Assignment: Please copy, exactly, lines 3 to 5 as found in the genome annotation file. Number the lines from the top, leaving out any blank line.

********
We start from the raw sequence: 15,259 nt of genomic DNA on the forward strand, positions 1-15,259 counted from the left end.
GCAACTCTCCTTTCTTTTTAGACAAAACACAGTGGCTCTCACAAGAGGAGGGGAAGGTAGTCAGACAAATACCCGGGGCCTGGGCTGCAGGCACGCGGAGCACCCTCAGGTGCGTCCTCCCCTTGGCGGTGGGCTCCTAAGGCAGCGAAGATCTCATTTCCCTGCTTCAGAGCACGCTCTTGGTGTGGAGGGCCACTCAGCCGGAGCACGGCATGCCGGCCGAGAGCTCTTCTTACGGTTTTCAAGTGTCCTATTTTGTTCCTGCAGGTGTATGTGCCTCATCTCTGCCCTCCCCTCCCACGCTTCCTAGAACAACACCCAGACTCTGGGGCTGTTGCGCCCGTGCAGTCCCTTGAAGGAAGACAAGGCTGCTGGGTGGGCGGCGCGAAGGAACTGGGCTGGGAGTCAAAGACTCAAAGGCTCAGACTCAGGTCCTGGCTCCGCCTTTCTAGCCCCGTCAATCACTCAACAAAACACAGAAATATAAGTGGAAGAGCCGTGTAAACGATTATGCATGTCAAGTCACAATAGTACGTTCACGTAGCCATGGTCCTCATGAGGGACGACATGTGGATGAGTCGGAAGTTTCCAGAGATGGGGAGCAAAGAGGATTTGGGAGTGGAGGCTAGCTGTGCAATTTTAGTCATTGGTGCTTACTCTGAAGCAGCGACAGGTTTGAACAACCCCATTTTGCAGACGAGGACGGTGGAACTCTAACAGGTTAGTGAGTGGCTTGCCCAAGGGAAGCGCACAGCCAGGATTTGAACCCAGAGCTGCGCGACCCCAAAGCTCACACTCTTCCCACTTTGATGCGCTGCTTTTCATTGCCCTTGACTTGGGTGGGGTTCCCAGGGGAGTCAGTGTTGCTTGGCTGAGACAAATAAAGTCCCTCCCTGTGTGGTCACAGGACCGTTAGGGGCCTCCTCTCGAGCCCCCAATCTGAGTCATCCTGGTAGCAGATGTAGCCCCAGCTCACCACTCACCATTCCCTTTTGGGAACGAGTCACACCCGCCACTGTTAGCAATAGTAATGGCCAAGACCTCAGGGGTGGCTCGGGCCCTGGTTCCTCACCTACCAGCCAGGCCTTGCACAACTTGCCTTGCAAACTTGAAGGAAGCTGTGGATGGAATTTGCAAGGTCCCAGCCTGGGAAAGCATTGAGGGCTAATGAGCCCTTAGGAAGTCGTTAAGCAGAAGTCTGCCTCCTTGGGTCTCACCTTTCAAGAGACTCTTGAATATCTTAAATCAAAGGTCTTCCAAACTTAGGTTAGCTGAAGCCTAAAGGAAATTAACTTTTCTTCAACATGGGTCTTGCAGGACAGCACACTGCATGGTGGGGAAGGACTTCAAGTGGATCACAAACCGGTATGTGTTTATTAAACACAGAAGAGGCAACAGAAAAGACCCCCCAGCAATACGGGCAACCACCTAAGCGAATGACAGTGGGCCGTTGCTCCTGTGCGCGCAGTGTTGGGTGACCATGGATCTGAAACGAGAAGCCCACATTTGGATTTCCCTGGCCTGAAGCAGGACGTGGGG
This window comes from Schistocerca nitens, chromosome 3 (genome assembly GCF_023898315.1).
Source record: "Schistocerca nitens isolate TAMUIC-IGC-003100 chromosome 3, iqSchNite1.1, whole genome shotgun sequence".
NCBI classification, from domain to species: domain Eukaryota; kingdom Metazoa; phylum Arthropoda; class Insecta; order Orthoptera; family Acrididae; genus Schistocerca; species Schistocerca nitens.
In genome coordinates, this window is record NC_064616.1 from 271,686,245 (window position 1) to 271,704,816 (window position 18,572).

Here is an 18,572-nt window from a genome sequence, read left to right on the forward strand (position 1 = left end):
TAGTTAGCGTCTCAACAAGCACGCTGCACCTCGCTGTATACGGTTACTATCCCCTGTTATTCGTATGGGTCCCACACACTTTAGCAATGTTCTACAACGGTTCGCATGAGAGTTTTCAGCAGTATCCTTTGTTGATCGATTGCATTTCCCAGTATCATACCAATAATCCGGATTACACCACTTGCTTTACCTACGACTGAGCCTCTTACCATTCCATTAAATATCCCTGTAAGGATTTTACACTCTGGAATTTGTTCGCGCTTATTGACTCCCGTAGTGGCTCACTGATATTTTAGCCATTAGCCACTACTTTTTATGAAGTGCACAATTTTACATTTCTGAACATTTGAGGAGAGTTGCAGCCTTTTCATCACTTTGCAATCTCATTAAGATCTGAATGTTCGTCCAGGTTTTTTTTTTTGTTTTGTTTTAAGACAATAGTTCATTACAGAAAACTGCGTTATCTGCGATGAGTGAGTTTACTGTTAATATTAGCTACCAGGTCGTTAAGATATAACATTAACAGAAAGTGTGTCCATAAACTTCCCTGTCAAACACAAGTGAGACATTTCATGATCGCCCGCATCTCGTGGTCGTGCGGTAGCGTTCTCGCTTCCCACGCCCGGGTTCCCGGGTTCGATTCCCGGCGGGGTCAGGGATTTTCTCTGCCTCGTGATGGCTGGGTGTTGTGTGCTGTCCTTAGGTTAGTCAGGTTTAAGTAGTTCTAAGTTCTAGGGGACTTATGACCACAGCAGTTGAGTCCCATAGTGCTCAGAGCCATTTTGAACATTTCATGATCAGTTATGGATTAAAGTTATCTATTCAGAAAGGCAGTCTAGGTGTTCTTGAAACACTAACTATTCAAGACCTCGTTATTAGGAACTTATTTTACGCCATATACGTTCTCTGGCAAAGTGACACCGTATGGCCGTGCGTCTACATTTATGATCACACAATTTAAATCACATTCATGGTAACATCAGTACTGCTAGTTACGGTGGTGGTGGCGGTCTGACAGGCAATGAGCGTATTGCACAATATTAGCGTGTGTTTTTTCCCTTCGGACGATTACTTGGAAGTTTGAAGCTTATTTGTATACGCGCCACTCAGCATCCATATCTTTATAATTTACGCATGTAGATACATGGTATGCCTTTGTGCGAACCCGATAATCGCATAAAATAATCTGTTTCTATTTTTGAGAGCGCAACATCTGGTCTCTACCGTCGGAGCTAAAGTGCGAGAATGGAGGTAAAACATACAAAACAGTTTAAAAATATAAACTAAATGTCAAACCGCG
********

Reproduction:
This window comes from Schistocerca nitens, chromosome 3 (genome assembly GCF_023898315.1).
Source record: "Schistocerca nitens isolate TAMUIC-IGC-003100 chromosome 3, iqSchNite1.1, whole genome shotgun sequence".
NCBI classification, from domain to species: domain Eukaryota; kingdom Metazoa; phylum Arthropoda; class Insecta; order Orthoptera; family Acrididae; genus Schistocerca; species Schistocerca nitens.